The absence of objective measures in Spain's National Health Survey (NHS)7 prevents us from determining the real countrywide prevalence of cardiovascular risk factors. However, population-based epidemiologic studies including anthropometric measures, blood pressure data and laboratory tests do enable us to accurately determine prevalence in representative samples.

Earlier studies indicated substantial variability in cardiovascular risk factors prevalence between autonomous communities.8,9 The epidemiologic wing of the present study (DARIOS-Epidemiológico) examines dyslipidemia, atherosclerotic risk, increased high-sensitivity C-reactive protein (hsCRP), and inflammatory and oxidative status in the Spanish population. It is a pooled analysis with individual data from studies using comparable methods that have been conducted in Spain in the population aged 35-74 since 2000.

The objective is to analyze combined cardiovascular risk factors prevalence in 11 studies conducted in 10 of Spain's autonomous communities in the first decade of the 21st century and determine the level of geographic variability of cardiovascular risk factors distribution.

Methods Study Population

Pooled analysis with individual data from 11 population-based studies conducted in different geographical areas of Spain (in parentheses) since 2000 with similar methodological designs: ARTPER10 (Catalonia-Barcelona), CDC de Canarias11 (the Canary Islands), CORSAIB12 (Balearic Islands), DINO13 (Region of Murcia), DRECA-214 (Andalusia), HERMEX15 (Extremadura), PREDIMERC16 (Community of Madrid), RECCyL17 (Castile and Leon), REGICOR3 (Catalonia-Girona), RIVANA18 (Community of Navarra) and TALAVERA19 (Castile-La Mancha) (Table 1). These studies included patients aged 35-74 years, except ARTPER, which enrolled participants in the 49-74 age range.10 All participants gave written informed consent to take part in the component studies. The DARIOS study was approved by the Municipal Healthcare Institute's Clinical Research Ethics Committee (authorization n° 2009/3640).

Table 1. General Characteristics of the DARIOS Study and Each Components Study.

  ARTPER 10 (45-74 years) CDC 11 CORSAIB 12 DINO 13 DRECA-2 14 HERMEX 15 PREDIMERC 16 RECCyL 17 REGICOR 3 RIVANA 18 TALAVERA 19 General
Participants, n (%) 3232 (11) 4715 (16) 1669 (6) 945 (3) 1599 (6) 2204 (8) 2003 (7) 2436 (8) 5694 (20) 3862 (13) 528 (2) 28 887 (100)
Age (years), mean ± SD 62±7 49±9 54±11 53±12 53±11 52±11 53±12 54±12 54±11 52±11 57±12 54±11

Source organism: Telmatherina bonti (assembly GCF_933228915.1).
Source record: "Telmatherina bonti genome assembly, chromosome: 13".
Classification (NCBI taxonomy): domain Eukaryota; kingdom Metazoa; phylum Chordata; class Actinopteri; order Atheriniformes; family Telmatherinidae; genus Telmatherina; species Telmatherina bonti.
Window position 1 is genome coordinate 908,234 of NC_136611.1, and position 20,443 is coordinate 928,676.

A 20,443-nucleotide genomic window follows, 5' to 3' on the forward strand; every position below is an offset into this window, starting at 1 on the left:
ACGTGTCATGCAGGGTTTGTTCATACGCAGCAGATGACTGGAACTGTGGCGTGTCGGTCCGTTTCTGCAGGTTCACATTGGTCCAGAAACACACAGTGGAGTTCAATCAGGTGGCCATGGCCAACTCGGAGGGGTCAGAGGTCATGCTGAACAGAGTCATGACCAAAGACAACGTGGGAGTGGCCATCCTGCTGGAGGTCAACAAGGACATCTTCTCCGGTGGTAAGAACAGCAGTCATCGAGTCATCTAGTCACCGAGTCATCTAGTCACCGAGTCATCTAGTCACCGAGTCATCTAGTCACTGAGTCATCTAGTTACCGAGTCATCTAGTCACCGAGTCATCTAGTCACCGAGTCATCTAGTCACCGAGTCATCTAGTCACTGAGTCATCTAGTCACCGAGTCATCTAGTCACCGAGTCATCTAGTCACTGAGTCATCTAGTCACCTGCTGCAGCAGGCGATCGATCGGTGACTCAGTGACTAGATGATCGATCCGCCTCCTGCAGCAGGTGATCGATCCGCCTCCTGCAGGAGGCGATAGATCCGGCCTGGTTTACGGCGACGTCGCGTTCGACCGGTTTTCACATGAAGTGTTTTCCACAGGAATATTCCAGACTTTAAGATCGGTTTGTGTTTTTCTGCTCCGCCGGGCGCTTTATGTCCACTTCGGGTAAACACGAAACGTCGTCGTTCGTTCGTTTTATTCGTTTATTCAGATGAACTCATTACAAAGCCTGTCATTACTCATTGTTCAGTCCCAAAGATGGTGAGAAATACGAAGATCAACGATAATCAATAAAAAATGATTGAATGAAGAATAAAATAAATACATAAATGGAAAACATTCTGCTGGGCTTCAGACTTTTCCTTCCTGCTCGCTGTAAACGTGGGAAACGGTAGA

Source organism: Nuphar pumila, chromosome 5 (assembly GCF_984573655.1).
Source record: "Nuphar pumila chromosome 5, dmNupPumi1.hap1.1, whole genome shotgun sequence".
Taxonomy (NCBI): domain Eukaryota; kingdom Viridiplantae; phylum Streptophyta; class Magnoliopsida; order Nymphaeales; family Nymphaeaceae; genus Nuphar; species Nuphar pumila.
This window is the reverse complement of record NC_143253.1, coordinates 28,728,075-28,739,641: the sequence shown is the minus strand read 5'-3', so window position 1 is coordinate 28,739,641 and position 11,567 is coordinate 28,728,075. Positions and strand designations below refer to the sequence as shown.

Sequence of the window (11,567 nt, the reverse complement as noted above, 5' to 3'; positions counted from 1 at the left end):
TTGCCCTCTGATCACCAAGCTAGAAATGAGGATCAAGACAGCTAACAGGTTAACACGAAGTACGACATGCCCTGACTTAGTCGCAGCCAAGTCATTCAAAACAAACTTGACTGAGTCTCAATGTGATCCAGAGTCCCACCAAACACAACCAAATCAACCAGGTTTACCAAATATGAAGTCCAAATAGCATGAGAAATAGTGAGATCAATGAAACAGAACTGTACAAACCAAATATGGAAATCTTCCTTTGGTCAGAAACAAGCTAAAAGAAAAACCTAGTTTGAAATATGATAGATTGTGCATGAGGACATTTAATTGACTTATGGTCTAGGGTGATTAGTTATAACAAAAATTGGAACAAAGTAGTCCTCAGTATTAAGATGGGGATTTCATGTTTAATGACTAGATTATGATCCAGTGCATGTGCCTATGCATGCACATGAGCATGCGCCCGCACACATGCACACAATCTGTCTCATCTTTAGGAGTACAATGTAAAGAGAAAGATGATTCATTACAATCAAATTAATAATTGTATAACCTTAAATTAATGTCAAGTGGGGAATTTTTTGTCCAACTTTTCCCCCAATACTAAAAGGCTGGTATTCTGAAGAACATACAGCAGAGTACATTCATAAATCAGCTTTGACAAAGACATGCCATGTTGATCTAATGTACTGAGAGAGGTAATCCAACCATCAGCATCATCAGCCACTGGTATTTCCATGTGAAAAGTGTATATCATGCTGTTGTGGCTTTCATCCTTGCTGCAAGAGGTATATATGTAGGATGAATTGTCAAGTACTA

Men, % 46 44 48 47 46 48 48 50 47 46 46 46
 
Age groups
35-44, n (%) 1772 (38) 442 (26) 304 (32) 489 (31) 671 (30) 684 (34) 698 (29) 1346 (24) 1193 (31) 104 (20) 7703 (27)
45-54, n (%) 572 (18) 1424 (30) 442 (26) 239 (25) 422 (26) 615 (28) 444 (22) 554 (23) 1566 (28) 1124 (29) 123 (23) 7525 (26)
55-64, n (%) 1476 (46) 1347 (29) 425 (25) 200 (21) 380 (24) 502 (23) 443 (22) 585 (24) 1514 (27) 880 (23) 121 (23) 7873 (27)
65-74, n (%) 1184 (37) 172 (4) 360 (22) 202 (21) 308 (19) 416 (19) 432 (22) 599 (25) 1268 (22) 665 (17) 180 (34) 5786 (20)
 
Geographical area Two districts in Barcelona province Autonomous Community of the Canary Islands Autonomous Community of the Balearic Islands Region of Murcia Autonomous Community of Andalusia HCA D. Benito-Villanueva de la Serena (Badajoz) Autonomous Community of Madrid Autonomous Community of Castile and Leon 6 districts in Girona province Community of Navarra HCA Talavera de la Reina (Toledo)
Reference population (35-74) 178 624 1 055 370 340 675 516 609 3 695 353 54 098 3 129 232 1 201 873 290 336 268 470 29 773 10 760 413
Response rate, % 63 70 77 63 95 81 58 81 72 74 75 73
Sample type Random Random Random Random Random Random Random Random Random Random Random
Context of sampling Healthcare ID card census Population census Healthcare ID card census Healthcare ID card census Population census Healthcare ID card census Healthcare ID card census Healthcare ID card census Population census Population census Municipal census
Enrollment period 2006-2008 2000-2005 2000 2001-2003 2006-2007 2008-2009 2007 2004 2004-2006 2004-2005 2006

HCA, health care area; ID, identity; SD, standard deviation.

Measurements Questionnaires and Physical Examination

The component studies’ questionnaires were based on standardized World Health Organization (WHO) surveys.20 Sociodemographic variables and data on tobacco use and history of HBP, dyslipidemia, and diabetes were recorded. Prevalence of current smokers, ex-smokers (>1 year), and non-smokers was calculated.

Trained healthcare workers conducted the physical examinations. The participants’ waist circumference, weight, and height were measured. Body mass index (BMI) was calculated, dividing weight by height squared (kg/m2) to define the categories of overweight and obesity as in the Spanish Society for the Study of Obesity classification.21 Adult Treatment Panel III cutoff points for waist circumference (>102cm in men,>88cm in women) were used.22